A bipartisan group of 20 senators–10 Republicans and 10 Democrats–agreed on the outlines of a proposal on preventing gun violence oover the weekend
The nine-point proposal, developed in response to the school shooting in Uvalde, Texas, and other high-profile mass shootings in the last month, includes financial support to address school safety and school mental health. “Today, we are announcing a commonsense, bipartisan proposal to protect America’s children, keep our schools safe, and reduce the threat of violence across our country,” according to a statement released by the group of 20. “Our plan increases needed mental health resources, improves school safety and support for students, and helps ensure dangerous criminals and those who are adjudicated as mentally ill can’t purchase weapons.”
The proposal includes the following items that would provide direct support for school violence prevention in K-12 settings:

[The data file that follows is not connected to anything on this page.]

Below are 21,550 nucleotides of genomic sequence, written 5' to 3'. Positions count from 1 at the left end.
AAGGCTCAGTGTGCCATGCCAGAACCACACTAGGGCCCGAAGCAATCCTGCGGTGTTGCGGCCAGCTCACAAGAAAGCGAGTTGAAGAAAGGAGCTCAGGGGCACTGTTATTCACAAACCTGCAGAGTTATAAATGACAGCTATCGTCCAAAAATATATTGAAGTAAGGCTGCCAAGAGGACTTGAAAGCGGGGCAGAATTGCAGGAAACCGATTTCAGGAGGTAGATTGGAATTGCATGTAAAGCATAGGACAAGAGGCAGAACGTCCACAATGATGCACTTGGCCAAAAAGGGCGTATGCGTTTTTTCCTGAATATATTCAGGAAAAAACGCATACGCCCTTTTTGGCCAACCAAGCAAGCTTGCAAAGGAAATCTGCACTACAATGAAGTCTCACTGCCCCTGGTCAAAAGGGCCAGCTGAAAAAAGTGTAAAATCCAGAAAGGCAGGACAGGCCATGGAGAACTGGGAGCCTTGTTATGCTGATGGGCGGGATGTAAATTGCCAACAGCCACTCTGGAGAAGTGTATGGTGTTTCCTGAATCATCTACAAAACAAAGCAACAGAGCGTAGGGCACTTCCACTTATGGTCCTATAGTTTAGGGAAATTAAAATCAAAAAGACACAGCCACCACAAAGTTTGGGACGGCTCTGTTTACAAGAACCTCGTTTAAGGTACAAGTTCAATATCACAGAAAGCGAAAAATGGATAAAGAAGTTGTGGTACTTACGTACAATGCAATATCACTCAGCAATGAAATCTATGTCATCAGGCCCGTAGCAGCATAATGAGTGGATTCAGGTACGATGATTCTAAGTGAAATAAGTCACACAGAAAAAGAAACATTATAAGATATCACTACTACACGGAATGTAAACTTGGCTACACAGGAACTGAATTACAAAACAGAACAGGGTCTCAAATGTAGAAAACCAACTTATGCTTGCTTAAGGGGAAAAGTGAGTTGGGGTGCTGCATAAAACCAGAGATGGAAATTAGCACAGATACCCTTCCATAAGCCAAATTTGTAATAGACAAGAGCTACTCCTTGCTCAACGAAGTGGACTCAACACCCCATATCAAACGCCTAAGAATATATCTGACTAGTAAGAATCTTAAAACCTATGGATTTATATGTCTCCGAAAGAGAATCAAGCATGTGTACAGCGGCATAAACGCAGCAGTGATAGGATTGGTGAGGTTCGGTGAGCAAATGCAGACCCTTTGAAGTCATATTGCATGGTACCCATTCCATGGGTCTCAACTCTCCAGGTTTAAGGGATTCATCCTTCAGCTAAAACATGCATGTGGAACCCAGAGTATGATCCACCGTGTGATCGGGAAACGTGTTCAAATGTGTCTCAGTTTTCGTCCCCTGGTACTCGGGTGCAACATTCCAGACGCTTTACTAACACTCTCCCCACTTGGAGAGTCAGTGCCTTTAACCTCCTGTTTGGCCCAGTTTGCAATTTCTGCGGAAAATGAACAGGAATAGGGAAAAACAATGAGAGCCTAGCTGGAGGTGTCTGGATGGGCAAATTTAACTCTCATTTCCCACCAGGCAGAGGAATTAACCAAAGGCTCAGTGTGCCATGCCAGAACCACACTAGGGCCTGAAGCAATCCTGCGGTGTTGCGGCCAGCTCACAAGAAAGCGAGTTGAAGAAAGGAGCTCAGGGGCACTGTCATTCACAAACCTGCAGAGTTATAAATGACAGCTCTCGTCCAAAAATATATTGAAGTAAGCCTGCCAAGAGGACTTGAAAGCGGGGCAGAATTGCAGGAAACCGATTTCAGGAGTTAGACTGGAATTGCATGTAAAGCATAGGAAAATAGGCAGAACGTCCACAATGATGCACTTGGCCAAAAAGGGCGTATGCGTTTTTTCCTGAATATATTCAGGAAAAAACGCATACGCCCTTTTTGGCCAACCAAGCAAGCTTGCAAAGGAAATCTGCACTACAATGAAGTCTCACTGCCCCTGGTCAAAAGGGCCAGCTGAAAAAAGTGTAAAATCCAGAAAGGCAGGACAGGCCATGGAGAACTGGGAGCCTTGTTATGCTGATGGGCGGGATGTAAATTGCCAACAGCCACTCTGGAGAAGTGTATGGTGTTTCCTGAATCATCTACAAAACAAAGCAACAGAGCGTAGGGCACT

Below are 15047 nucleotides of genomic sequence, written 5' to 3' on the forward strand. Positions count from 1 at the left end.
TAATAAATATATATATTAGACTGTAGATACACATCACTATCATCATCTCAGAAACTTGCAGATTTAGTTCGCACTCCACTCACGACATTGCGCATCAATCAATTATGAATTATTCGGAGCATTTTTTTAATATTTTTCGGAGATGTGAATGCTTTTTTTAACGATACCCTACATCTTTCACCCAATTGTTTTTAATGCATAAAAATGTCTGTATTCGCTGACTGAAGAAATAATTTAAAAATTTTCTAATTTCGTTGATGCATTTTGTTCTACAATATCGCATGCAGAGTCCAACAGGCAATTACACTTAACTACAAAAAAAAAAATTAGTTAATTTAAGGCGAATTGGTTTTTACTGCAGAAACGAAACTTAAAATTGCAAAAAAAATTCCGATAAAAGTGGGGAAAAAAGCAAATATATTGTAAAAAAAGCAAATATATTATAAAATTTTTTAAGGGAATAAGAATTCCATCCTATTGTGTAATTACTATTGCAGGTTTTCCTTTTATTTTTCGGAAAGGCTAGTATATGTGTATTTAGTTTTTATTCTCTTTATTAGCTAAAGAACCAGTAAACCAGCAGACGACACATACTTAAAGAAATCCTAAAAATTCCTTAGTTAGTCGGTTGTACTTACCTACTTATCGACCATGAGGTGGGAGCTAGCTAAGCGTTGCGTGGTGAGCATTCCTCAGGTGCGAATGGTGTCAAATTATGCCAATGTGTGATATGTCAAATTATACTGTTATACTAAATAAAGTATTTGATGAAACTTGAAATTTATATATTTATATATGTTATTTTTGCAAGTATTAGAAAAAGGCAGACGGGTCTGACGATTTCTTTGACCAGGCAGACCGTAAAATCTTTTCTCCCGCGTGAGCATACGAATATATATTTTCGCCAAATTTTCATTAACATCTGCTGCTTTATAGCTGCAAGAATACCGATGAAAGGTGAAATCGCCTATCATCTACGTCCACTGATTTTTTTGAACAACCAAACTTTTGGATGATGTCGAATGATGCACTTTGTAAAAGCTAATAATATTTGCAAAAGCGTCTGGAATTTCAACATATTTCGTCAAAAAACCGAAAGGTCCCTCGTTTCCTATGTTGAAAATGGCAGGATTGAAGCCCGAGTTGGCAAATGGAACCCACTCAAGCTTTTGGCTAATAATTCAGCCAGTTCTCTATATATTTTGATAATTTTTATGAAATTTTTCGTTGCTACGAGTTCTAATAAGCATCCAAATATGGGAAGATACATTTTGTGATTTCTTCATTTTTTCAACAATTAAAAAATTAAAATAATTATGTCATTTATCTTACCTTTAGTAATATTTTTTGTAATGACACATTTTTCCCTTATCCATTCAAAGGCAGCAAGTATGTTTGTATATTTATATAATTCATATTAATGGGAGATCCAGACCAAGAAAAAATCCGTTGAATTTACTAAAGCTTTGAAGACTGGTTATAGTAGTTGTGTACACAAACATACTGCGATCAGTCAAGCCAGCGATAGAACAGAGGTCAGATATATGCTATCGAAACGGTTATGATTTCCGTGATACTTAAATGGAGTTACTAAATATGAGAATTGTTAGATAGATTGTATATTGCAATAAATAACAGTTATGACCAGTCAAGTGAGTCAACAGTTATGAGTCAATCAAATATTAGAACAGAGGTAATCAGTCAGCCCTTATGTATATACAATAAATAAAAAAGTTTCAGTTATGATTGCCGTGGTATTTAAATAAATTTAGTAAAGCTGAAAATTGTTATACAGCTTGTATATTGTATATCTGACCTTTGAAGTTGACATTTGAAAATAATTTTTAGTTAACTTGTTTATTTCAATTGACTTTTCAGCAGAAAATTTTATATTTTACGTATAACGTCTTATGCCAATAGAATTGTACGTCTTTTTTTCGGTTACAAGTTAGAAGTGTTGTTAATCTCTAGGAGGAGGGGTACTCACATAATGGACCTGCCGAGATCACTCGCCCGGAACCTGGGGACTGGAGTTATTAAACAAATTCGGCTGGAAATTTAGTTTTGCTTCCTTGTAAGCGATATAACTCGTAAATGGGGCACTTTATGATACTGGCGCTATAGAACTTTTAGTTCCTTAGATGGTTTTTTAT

- Funding for school-based mental health and support: The proposal would invest in programs “to expand mental health and supportive services in schools, including early identification and intervention programs and school-based mental health and wrap-around services.”
- Funding for school safety resources: The proposal would fund initiatives that implement safety measures “in and around primary and secondary schools,” as well as provide training for school staff and students and support other efforts to prevent school violence.
Legislators have not yet released a bill. However, Senate Majority Leader Chuck Schumer, D-N.Y., said “Once the text of this agreement is finalized. I will put this bill on the floor as soon as possible so the Senate can act quickly.” Senate Minority Leader Mitch McConnell, R-Ky., expressed appreciation for the “bipartisan product” produced by the group of 20, signaling potential support for the legislation once it reaches the floor.
At least one national education group expressed support for the agreement. “At this time of crisis, when educators and kids can’t be assured their schools are safe, the standard should not be ‘is this everything we want?’ but ‘will this save lives?’,” said American Federation of Teachers
President Randi Weingarten in a statement. “This bipartisan Senate framework meets the moment — and must be approved by Congress and signed into law as quickly as possible.”
Charles Hendrix covers education funding and other Title I issues for LRP Publications